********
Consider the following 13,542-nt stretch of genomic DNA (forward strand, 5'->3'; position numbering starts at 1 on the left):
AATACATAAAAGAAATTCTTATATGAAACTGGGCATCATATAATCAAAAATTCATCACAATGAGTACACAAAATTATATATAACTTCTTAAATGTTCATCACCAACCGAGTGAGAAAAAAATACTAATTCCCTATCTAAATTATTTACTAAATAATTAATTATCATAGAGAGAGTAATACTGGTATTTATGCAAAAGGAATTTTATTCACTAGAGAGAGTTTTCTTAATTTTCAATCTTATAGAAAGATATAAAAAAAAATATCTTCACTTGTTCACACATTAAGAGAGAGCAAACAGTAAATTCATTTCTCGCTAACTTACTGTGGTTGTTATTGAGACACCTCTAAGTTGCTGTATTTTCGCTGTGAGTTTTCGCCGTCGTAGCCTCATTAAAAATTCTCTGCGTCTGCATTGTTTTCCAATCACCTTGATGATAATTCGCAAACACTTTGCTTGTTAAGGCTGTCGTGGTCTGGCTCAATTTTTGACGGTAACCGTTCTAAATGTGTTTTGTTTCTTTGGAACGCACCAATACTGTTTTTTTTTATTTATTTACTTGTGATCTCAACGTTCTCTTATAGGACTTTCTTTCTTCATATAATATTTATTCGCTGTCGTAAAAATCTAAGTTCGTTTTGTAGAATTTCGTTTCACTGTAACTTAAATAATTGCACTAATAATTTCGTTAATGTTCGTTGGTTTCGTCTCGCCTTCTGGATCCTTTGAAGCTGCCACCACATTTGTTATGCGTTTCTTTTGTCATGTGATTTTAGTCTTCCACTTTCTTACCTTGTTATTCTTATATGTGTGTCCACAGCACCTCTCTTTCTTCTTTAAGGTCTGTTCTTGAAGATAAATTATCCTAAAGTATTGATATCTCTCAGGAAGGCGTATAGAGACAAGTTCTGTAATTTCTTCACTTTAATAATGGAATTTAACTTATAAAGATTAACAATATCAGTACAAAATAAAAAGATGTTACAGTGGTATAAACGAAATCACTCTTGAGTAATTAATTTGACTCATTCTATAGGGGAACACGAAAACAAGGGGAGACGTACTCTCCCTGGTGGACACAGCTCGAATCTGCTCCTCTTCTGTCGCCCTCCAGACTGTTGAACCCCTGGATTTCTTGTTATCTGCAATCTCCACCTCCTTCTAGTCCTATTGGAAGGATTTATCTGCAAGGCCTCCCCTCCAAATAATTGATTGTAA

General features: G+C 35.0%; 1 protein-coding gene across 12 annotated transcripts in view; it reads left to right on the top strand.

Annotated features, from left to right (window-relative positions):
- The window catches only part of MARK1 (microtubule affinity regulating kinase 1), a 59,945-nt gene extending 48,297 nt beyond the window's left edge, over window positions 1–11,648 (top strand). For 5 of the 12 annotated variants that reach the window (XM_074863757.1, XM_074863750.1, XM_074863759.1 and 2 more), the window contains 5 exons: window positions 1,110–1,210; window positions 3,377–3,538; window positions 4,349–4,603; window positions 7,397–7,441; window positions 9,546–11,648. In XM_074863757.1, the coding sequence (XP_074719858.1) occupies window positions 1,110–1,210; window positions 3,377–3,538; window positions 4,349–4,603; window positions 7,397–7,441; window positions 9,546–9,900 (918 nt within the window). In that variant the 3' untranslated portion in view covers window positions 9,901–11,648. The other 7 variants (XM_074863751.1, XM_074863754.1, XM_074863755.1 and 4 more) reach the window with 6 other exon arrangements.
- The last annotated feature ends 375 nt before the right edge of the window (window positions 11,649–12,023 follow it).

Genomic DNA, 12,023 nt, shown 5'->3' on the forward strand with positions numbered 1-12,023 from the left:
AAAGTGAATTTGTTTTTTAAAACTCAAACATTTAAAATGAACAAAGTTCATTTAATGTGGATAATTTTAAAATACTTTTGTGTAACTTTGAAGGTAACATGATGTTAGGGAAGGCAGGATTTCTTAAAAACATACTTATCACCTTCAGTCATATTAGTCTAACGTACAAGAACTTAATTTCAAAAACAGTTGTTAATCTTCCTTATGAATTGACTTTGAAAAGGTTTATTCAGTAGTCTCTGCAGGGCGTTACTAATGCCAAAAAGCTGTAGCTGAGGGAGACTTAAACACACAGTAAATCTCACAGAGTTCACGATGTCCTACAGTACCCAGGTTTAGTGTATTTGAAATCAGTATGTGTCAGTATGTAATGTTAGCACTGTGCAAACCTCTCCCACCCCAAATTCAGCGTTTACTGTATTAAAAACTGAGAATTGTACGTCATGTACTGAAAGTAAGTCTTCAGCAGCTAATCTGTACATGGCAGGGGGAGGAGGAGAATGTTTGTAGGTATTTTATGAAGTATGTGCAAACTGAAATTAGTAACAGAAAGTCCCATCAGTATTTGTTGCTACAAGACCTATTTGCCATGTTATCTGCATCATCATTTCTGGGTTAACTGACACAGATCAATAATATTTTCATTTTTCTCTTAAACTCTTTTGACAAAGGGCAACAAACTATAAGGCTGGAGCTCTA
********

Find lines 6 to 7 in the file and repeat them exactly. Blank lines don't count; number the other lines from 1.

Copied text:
- The last annotated feature ends 375 nt before the right edge of the window (window positions 11,649–12,023 follow it).

Genomic DNA, 12,023 nt, shown 5'->3' on the forward strand with positions numbered 1-12,023 from the left: